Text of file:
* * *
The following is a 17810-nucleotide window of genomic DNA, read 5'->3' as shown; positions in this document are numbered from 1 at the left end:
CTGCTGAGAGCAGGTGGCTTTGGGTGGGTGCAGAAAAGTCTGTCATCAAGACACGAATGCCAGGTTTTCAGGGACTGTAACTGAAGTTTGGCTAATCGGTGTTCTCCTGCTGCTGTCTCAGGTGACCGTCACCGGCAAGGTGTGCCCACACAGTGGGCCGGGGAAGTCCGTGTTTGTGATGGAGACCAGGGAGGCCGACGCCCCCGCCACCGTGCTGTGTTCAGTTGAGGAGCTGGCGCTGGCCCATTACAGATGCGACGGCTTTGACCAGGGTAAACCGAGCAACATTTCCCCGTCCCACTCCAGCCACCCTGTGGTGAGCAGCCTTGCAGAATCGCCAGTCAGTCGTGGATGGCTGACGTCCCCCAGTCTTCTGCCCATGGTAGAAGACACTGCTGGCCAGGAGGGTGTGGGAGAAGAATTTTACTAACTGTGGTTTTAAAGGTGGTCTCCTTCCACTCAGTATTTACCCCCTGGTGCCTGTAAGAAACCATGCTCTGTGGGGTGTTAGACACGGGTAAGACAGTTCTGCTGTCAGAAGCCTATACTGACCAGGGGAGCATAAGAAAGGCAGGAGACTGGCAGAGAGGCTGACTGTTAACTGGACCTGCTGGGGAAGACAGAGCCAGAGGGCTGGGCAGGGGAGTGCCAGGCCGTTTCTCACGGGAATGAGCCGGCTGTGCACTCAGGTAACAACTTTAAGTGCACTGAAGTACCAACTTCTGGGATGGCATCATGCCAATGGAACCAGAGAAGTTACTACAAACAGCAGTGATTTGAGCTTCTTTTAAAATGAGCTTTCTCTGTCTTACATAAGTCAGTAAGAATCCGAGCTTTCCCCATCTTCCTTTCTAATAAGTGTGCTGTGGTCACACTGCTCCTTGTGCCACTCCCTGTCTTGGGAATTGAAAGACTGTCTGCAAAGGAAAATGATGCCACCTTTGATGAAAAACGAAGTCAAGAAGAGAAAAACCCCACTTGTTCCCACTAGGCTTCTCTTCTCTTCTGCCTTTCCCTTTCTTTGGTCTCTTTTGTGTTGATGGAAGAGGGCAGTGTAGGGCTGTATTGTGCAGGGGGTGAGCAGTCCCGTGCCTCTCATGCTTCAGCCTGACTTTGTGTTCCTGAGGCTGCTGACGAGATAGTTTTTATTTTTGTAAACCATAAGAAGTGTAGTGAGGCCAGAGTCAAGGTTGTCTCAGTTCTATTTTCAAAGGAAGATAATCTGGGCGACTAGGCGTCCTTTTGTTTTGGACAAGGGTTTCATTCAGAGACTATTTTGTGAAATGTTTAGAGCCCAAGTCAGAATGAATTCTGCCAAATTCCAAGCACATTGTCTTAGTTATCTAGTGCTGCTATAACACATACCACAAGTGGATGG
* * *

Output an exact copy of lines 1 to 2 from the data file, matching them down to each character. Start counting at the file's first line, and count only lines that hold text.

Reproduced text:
The following is a 17810-nucleotide window of genomic DNA, read 5'->3' as shown; positions in this document are numbered from 1 at the left end:
CTGCTGAGAGCAGGTGGCTTTGGGTGGGTGCAGAAAAGTCTGTCATCAAGACACGAATGCCAGGTTTTCAGGGACTGTAACTGAAGTTTGGCTAATCGGTGTTCTCCTGCTGCTGTCTCAGGTGACCGTCACCGGCAAGGTGTGCCCACACAGTGGGCCGGGGAAGTCCGTGTTTGTGATGGAGACCAGGGAGGCCGACGCCCCCGCCACCGTGCTGTGTTCAGTTGAGGAGCTGGCGCTGGCCCATTACAGATGCGACGGCTTTGACCAGGGTAAACCGAGCAACATTTCCCCGTCCCACTCCAGCCACCCTGTGGTGAGCAGCCTTGCAGAATCGCCAGTCAGTCGTGGATGGCTGACGTCCCCCAGTCTTCTGCCCATGGTAGAAGACACTGCTGGCCAGGAGGGTGTGGGAGAAGAATTTTACTAACTGTGGTTTTAAAGGTGGTCTCCTTCCACTCAGTATTTACCCCCTGGTGCCTGTAAGAAACCATGCTCTGTGGGGTGTTAGACACGGGTAAGACAGTTCTGCTGTCAGAAGCCTATACTGACCAGGGGAGCATAAGAAAGGCAGGAGACTGGCAGAGAGGCTGACTGTTAACTGGACCTGCTGGGGAAGACAGAGCCAGAGGGCTGGGCAGGGGAGTGCCAGGCCGTTTCTCACGGGAATGAGCCGGCTGTGCACTCAGGTAACAACTTTAAGTGCACTGAAGTACCAACTTCTGGGATGGCATCATGCCAATGGAACCAGAGAAGTTACTACAAACAGCAGTGATTTGAGCTTCTTTTAAAATGAGCTTTCTCTGTCTTACATAAGTCAGTAAGAATCCGAGCTTTCCCCATCTTCCTTTCTAATAAGTGTGCTGTGGTCACACTGCTCCTTGTGCCACTCCCTGTCTTGGGAATTGAAAGACTGTCTGCAAAGGAAAATGATGCCACCTTTGATGAAAAACGAAGTCAAGAAGAGAAAAACCCCACTTGTTCCCACTAGGCTTCTCTTCTCTTCTGCCTTTCCCTTTCTTTGGTCTCTTTTGTGTTGATGGAAGAGGGCAGTGTAGGGCTGTATTGTGCAGGGGGTGAGCAGTCCCGTGCCTCTCATGCTTCAGCCTGACTTTGTGTTCCTGAGGCTGCTGACGAGATAGTTTTTATTTTTGTAAACCATAAGAAGTGTAGTGAGGCCAGAGTCAAGGTTGTCTCAGTTCTATTTTCAAAGGAAGATAATCTGGGCGACTAGGCGTCCTTTTGTTTTGGACAAGGGTTTCATTCAGAGACTATTTTGTGAAATGTTTAGAGCCCAAGTCAGAATGAATTCTGCCAAATTCCAAGCACATTGTCTTAGTTATCTAGTGCTGCTATAACACATACCACAAGTGGATGG